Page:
If you’ve been taking a daily aspirin to help reduce your chances of a heart attack or stroke, you might be able to stop.
Preliminary recommendations made last year by the U.S. Preventive Services Task Force became final this week. The advisory group now says — in most cases — people age 60 and older should not begin taking a low-dose aspirin each day to prevent heart problems. Exceptions are when a doctor recommends it.
People between the ages of 40 and 59 should consult their doctor before starting a daily aspirin regimen, the task force recommends.
“If you are really healthy, if you’re a healthy 40-year-old with no major risk factors, you will do more harm than good with daily aspirin. Your risk of bleeding will exceed the benefits,” Dr. Steven Nissen, chair of cardiovascular medicine at Cleveland Clinic, who was not involved in creating the new guidelines, told CNN. “People need to understand that aspirin is not a completely benign or innocent therapy.”
The task force previously said certain people in their 50s and 60s might want to consider a daily aspirin to prevent a first heart attack and stroke, and that they might get protection against colorectal cancer. The updated guidance says more evidence of any benefit for colorectal cancer is needed.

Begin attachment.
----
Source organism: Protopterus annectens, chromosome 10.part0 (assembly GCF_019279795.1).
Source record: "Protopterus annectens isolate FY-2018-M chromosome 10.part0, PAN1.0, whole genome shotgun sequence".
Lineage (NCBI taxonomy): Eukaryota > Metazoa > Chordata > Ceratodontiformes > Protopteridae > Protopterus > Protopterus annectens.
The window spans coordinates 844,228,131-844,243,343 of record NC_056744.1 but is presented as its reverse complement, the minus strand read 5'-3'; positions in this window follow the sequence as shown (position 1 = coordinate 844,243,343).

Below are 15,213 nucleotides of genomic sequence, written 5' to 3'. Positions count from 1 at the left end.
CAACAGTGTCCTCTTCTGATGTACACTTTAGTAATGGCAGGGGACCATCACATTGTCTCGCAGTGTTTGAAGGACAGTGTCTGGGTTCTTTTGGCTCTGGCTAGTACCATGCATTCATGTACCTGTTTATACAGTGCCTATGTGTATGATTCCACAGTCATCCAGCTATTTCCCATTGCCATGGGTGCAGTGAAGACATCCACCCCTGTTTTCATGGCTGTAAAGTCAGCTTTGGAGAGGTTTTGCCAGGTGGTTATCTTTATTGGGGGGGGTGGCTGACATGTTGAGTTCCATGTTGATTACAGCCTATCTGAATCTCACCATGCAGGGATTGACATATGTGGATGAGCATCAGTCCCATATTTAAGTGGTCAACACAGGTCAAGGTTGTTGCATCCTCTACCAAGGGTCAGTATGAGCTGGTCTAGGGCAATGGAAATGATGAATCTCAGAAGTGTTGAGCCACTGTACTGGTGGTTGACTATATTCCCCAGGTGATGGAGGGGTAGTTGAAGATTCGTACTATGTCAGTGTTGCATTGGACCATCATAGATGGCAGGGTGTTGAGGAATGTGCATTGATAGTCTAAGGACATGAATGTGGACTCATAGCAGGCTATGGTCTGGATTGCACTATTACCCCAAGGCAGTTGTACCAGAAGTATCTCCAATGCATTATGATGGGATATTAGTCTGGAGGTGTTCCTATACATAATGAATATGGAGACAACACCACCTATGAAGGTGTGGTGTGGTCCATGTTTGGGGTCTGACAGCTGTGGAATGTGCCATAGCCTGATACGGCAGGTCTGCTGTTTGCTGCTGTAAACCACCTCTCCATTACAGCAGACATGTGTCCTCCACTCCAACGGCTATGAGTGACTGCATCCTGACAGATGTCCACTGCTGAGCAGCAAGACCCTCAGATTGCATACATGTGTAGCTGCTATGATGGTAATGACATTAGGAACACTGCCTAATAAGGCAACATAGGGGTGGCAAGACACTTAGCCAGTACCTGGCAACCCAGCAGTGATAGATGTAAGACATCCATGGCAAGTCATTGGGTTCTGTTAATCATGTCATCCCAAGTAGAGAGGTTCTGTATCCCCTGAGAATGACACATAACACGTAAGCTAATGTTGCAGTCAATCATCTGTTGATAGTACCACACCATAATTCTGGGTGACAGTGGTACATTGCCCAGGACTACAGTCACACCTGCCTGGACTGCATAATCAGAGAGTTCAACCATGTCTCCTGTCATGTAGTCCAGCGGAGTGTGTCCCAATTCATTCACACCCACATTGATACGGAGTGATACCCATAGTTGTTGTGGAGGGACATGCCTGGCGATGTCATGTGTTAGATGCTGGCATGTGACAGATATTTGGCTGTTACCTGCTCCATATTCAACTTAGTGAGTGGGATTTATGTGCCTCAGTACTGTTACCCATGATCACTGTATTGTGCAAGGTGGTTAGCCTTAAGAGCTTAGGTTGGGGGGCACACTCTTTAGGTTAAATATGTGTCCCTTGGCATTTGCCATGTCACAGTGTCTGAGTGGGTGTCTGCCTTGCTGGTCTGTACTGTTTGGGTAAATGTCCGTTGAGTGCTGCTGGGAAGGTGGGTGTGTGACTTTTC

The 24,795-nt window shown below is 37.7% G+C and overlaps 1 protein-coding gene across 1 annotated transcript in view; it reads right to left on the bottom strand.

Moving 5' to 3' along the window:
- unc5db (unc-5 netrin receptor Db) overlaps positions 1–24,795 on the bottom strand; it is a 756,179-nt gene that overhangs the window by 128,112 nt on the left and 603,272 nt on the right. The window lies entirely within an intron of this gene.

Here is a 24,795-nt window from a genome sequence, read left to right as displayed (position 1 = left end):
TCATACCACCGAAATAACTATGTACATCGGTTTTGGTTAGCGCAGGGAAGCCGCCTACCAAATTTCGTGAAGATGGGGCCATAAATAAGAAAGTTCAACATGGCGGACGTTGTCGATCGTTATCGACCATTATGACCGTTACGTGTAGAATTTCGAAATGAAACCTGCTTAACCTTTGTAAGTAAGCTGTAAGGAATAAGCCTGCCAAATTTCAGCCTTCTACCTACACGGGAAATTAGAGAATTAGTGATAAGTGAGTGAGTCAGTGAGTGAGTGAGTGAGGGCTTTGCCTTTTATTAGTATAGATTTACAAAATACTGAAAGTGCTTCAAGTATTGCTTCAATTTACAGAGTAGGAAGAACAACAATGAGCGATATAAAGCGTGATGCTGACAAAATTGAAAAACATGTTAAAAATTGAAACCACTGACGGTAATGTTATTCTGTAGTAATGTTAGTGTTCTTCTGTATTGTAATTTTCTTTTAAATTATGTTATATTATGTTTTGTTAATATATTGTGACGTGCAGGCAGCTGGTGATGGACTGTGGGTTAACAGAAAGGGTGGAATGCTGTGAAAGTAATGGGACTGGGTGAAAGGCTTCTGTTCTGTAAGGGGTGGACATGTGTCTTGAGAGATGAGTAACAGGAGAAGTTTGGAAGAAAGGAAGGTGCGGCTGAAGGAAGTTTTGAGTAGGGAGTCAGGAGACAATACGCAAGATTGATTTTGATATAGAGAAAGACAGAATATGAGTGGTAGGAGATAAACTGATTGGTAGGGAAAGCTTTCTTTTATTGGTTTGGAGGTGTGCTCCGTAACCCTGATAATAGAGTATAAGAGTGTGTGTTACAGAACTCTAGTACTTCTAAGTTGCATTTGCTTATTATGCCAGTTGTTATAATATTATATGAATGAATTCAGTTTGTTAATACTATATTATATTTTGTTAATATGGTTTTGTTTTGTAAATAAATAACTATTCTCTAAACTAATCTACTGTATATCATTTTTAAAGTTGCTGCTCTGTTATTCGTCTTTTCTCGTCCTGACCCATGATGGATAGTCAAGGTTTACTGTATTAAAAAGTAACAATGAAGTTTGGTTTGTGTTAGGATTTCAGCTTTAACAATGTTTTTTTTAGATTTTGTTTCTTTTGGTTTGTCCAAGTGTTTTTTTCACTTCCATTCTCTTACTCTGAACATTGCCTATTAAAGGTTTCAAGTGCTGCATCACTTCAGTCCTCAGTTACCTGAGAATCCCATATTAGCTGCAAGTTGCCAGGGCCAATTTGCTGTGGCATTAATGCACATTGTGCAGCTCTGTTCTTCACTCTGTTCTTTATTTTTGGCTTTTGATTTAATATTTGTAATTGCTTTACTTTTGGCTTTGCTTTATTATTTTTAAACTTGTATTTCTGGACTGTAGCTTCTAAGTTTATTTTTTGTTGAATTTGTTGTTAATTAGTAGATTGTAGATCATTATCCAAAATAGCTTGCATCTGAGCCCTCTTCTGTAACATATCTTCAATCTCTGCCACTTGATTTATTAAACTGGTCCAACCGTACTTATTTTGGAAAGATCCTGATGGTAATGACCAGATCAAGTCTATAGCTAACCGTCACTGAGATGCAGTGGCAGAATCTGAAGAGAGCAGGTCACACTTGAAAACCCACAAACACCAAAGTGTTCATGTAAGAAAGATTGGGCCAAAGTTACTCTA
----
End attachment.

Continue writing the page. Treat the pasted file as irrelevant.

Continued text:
“In secondary prevention, aspirin is important. If you have a stent, if you’ve had a myocardial infarction or a stroke, for all of those people, aspirin works. It provides a modest but definite benefit,” Nissen told CNN.
The task force is an independent panel of disease-prevention experts that analyzes medical research and literature and issues periodic advice on measures to help keep Americans healthy.
Aspirin is best known as a pain reliever but it’s also a blood thinner that can reduce the chances of blood clots forming. But aspirin also has risks, even at low doses — mainly bleeding in the digestive tract or ulcers, both of which can be life-threatening.
For more content like this, sign up for the Pulse newsletter here.